In team sports, a common thing that happens is people get 'set' in a certain position. This typically happens early on: when you first try the sport, join a team, and get put in a position for your first game.
There are of course traits that dispose one more naturally to certain positions, but the selection process is typically pretty ad-hoc - as in driven more than anything by what positions the team happens to be lacking right now.
This initial selection, ad-hoc though it obviously is, is incredibly sticky. Why?
Some part of it must be practical - once selected for the position you train and play in it and specialise in its skills. Once on that trajectory it's increasingly hard to get off it and re-specialise later. People stick with things they're good at.
But another factor, and I suspect the dominant one, is sociological. Almost from the moment you are given a position in a team, certainly after playing in it for a handful of games, you receive social validation that you belong there. When you talk about yourself in relation to the team or the sport, you will find yourself naturally declaring that you 'are' that position.
Both these factors, skills and sociology together, make that first position you're selected for incredibly sticky. Usually as long as people play the sport they'll gravitate towards it.
What's curious however, and why I think the latter is dominant, is that the position often also commutes across different sports.
If your model is that skills are dominant in selection for a position, this shouldn't be true. Sure there are some commutable tactical skills, but come on -- when you start a new sport with a radically different form, stick-based Vs foot-based say, you really should be assessing from scratch which position you'd be best in based your developing skills in that form, right?
But instead, because you come in with low skill, you fall back on the comfort of the social validation of the position in the other sport. And thus the sociological element of that first ever ad-hoc pick follows you throughout your entire sporting life. Once a defender, always a defender.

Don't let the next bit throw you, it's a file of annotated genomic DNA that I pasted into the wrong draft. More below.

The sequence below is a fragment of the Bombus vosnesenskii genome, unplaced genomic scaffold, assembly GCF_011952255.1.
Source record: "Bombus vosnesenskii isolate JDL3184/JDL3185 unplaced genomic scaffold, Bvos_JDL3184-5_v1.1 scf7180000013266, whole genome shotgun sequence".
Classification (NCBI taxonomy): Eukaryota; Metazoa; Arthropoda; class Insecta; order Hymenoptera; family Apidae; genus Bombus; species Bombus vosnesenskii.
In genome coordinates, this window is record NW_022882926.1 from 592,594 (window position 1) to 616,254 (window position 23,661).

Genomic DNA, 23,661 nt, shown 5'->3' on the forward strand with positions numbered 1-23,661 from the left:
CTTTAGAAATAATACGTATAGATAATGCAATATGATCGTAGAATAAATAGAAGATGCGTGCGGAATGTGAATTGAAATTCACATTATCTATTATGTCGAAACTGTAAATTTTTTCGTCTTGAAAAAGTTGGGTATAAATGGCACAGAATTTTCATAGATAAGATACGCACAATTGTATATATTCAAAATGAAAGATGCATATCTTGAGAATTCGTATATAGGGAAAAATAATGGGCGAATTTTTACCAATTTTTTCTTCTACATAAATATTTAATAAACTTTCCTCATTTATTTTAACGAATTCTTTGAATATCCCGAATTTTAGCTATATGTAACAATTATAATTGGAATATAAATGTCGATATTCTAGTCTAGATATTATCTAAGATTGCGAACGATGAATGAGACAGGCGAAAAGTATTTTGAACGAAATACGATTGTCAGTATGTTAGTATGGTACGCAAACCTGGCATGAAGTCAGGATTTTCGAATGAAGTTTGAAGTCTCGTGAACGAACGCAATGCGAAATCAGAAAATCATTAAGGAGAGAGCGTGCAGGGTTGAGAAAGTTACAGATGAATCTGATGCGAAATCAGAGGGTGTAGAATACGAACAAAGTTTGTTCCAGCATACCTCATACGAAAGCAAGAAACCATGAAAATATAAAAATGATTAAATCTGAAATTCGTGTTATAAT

Unless you are, by lucky coincidence, actually happy in that position, you should actively reject this default! Swimming against the sociological current is hard, but possible. Good times to do it are when you change teams, or sports. But really you can and should do it at any time, if you'd now prefer to play a different position than the one you were originally selected for, and you genuinely have the base skills to perform well there. Step up and offer to play there! You don't need anyone's validation but your own.
The same things hold in your career. There your position, aka role, is just whatever categorisation label has been assigned to you within your organisation. There is nothing inherently bad about this - in fact it's absolutely necessary for a team to function.
But you must internalise that you perform in the position, exercising a certain subset of your skills to do so, for the benefit of that team in that span of time. It's not that you are the position. The position's necessary skills are not a superset of your current and possible future skills.
Let's pick some concrete examples here from software. In software there are certain sociologically agreed-upon role categories like 'Frontend Engineer', 'Backend Engineer', 'SRE', etc. If you start with one of these job titles, don't accept that you're now unavoidably on a track to 'be' that position for a long time, and don't think of yourself or desribe yourself that way.
You can (and probably should) perform in any and all of these positions - and many others besides - over the span of your career. These titles draw sociological boxes around skillsets that don't exist in practice. They're just an organisational convenience. If you have the requisite skills to perform well in any of these positions, you can do all of them -- even all together.
In particular, if you are early in your career, understand that your 'selection' for a certain job title (or introductory focus if you have some general job title like Graduate Software Engineer) was likely as ad-hoc as the sport example above - driven purely by the needs of that team at that time - and having very little to do with your skills or intrinsic talents.
Language matters here. When you talk to people about your career, lean away from stating that you are or were any particular position. You weren't -- instead you simply 'performed in' or 'worked as' that position, for some concrete business need, with some outcomes, for some time period. You could obviously do a similar thing again, or, you could perform in a different position, lean more on other skills, and achieve other types of outcomes.